Please ensure Javascript is enabled for purposes of website accessibility

Demand Media Uses Fancy Math to Support Aggressive Accounting

Henry Blodget crucifies Demand Media today for their accounting treatment for the cost of their “army of freelance writers” as the company attempts to go public.

But before we get to that, first a little quick and dirty for those of you that don’t surf the web all day (like some people we know). Demand Media runs “content farms” like eHow, and Cracked. To put it simply, the idea is that aggregating freelancers in this fashion is much more efficient “sly, lots of people take exception with this model.

As we said, Demand is trying to go public and Kara Swisher at All Things Digital writes that the latest draft of the S-1 attempts to explain some questions the SEC had on its “capitalized media content.”

Currently, using a concept of “long-lived” content, Demand has been amortizing those expenses over five years, since it says it continues to generate revenue on that material over that much time.

As the company noted in its S-1 filing:

“Capitalized media content is amortized on a straight-line basis over five years, representing the Company’s estimate of the pattern that the underlying economic benefits are expected to be realized and based on its estimates of the projected cash flows from advertising revenues expected to be generated by the deployment of its content. These estimates are based on the Company’s plans and projections, comparison of the economic returns generated by its content of comparable quality and an analysis of historical cash flows generated by that content to date.”

If you find that last paragraph hard to read, it’s because it is hard to read. Demand is essentially saying that their content is extra-special and will be making them money down the road, unlike the drivel you read elsewhere. Accordingly, this situation calls a useful life of five years and for the amortization expense to recognized over that life. That’s where Henry loses it (at least that’s the vision we have), writing that despite it being a “theoretically reasonable judgment” this whole notion of not recognizing content/editorial expenses (aka: bloggers) immediately is “bogus”:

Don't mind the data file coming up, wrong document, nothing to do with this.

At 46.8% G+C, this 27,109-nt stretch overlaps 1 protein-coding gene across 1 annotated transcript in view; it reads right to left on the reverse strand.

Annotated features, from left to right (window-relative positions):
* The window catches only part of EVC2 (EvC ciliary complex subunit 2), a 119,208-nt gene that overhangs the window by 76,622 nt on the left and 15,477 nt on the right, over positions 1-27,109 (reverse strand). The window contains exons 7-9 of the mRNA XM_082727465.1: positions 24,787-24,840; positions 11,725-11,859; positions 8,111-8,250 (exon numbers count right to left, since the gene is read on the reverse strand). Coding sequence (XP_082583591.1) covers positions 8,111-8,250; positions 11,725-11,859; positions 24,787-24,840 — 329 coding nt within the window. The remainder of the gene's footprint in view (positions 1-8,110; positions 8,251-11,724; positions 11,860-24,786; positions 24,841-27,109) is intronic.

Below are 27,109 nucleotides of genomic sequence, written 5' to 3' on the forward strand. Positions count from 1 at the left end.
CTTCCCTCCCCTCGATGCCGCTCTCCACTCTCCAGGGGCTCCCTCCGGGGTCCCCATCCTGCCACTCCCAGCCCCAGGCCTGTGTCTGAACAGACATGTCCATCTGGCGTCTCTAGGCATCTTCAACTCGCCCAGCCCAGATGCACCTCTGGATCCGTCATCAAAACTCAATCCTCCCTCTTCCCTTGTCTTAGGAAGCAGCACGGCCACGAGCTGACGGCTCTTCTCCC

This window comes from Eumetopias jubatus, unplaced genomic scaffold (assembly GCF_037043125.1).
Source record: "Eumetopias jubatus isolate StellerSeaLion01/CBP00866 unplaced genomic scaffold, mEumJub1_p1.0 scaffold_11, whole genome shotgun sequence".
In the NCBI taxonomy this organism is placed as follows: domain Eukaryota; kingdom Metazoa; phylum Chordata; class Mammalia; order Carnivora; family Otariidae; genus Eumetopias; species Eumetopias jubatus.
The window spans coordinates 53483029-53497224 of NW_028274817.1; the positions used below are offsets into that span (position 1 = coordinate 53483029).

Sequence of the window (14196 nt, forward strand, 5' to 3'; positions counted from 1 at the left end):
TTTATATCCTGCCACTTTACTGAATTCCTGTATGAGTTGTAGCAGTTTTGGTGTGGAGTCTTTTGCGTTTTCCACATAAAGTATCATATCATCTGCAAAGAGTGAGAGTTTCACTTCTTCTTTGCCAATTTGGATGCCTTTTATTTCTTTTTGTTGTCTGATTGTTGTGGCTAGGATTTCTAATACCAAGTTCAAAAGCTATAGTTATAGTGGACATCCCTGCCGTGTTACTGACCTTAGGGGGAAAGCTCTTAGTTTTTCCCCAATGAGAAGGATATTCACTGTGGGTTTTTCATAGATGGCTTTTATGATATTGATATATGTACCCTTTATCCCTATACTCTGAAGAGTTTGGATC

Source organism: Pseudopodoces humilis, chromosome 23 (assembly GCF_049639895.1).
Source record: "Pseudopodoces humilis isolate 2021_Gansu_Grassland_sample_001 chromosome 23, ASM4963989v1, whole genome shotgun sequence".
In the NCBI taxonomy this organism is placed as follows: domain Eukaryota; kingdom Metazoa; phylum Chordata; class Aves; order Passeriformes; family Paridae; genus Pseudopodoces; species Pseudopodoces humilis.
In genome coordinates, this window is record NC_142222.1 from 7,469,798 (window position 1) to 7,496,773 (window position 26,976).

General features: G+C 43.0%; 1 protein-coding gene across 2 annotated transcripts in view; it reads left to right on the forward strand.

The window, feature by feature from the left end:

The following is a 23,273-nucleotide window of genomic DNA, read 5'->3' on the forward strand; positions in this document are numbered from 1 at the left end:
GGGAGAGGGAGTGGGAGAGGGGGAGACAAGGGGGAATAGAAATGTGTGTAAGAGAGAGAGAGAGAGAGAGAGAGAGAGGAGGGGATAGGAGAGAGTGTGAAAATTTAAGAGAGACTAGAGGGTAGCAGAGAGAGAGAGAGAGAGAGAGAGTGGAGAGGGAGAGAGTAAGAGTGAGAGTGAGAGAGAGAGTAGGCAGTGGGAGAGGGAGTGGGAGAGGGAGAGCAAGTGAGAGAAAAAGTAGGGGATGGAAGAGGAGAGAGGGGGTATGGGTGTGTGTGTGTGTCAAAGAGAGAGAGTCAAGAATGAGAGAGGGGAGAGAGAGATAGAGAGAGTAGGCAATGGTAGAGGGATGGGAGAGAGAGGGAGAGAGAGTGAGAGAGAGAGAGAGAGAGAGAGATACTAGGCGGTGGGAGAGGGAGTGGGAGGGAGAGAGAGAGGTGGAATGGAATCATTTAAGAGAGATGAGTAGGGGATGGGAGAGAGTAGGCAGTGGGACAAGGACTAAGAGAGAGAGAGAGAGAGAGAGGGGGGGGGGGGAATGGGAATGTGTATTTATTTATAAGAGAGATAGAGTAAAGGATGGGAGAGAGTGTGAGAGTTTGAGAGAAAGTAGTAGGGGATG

It’s unusual and aggressive. Other publishers don’t account for editorial costs this way

It makes the company “profitable” when it’s actually hemorraging cash, so it is obviously a gimmick used to spruce up the financial statements

It leads to an instant argument/interrogation about how long a writer’s content will ACTUALLY be valuable (and Demand Media hasn’t even been around for five years, so confidently saying “five years” begs more questions)

It is an EASY knock against a company that is controversial anyway

For these reasons, Demand Media should just drop this accounting immediately.

But going back to Swisher, the company has an explanation – it’s mathematical! So, it just works, mmmkay?

To be allowed to expense over five years, Demand said, the company has to use a sophisticated algorithmic platform–which other content creators do not have–to provide proof of “probable economic benefits” from that content over that time.

Since Demand has long claimed that it has a new and innovative approach to content creation, it is making the case to investors that it needs to have the correct accounting for that approach.

OH! Since you have rocket scientists on the job, it’s totally legit. NOW WE GET IT. But despite having someone John Nash-esque on staff, the company admits that there is a big catch:

Changes from the five year useful life we currently use to amortize our capitalized content would have a significant impact on our financial statements. For example, if underlying assumptions were to change such that our estimate of the weighted average useful life of our media content was higher by one year from January 1, 2010, our net loss would decrease by approximately $1.6 million for the nine months ended September 30, 2010, and would increase by approximately $2.4 million should the weighted average useful life be reduced by one year.

In other words, if the company can’t use five year amortization for its content, things will get ugly fast (Blodget illustrates with an example). The whole thing has caused enough of a ruckus that the IPO is being put off until next year which, considering there’s probably lots of tricky stuff involved (x’s and y’s and whatnot), seems like a good idea.